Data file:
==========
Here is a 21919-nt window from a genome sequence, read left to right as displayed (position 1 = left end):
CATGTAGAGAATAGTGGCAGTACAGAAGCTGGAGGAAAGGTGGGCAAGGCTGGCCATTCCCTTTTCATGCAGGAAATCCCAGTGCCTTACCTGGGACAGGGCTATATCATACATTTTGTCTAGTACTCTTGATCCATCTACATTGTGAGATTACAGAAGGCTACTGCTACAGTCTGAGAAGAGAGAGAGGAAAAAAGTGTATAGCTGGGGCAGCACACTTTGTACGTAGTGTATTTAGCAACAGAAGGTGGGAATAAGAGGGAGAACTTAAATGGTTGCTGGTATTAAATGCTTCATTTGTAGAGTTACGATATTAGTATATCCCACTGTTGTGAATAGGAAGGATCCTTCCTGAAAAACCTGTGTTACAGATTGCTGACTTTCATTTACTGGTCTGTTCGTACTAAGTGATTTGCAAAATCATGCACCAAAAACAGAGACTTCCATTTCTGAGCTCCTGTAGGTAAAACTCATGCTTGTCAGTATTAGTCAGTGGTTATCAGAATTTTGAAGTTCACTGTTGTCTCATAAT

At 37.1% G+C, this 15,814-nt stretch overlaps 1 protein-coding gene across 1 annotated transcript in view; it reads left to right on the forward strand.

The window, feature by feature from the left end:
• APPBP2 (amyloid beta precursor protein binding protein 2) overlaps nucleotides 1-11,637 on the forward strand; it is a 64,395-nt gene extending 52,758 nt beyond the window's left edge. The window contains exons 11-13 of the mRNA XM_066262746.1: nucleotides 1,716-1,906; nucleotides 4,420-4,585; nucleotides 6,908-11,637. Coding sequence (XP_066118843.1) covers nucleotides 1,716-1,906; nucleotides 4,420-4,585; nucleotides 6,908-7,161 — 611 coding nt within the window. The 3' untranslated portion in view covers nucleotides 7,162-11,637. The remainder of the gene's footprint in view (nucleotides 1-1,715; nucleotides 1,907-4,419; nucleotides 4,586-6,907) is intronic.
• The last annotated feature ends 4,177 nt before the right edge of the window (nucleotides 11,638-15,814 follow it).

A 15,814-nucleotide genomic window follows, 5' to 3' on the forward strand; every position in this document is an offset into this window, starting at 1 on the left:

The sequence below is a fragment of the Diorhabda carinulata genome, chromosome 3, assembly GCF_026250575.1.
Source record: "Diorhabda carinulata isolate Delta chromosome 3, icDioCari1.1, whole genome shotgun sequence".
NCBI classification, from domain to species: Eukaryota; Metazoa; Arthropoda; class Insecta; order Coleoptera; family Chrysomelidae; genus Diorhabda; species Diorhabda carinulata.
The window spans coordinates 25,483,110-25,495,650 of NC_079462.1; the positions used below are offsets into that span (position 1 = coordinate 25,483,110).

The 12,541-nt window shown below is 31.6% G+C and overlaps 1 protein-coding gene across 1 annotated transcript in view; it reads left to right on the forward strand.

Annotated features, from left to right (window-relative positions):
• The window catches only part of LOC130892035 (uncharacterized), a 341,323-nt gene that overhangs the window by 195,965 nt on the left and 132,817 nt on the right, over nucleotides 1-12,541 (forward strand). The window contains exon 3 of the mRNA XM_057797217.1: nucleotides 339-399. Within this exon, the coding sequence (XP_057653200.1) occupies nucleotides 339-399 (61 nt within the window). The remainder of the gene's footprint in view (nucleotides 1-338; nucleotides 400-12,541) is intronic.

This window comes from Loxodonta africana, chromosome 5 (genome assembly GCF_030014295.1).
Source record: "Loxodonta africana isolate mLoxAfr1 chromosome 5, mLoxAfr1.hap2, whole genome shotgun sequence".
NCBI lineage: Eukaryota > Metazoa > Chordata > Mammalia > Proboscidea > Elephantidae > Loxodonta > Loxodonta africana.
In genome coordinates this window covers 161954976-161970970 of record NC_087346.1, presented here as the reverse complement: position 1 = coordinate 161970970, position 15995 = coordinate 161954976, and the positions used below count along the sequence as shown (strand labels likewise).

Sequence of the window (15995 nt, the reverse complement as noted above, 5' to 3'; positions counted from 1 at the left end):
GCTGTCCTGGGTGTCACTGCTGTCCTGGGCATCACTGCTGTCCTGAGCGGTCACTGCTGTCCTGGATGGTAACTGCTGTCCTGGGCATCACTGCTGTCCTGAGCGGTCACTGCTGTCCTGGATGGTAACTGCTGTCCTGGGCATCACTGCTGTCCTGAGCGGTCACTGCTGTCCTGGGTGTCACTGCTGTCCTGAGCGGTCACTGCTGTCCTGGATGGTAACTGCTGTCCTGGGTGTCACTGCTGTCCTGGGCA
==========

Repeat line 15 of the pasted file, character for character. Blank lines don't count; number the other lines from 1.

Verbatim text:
This window comes from Loxodonta africana, chromosome 5 (genome assembly GCF_030014295.1).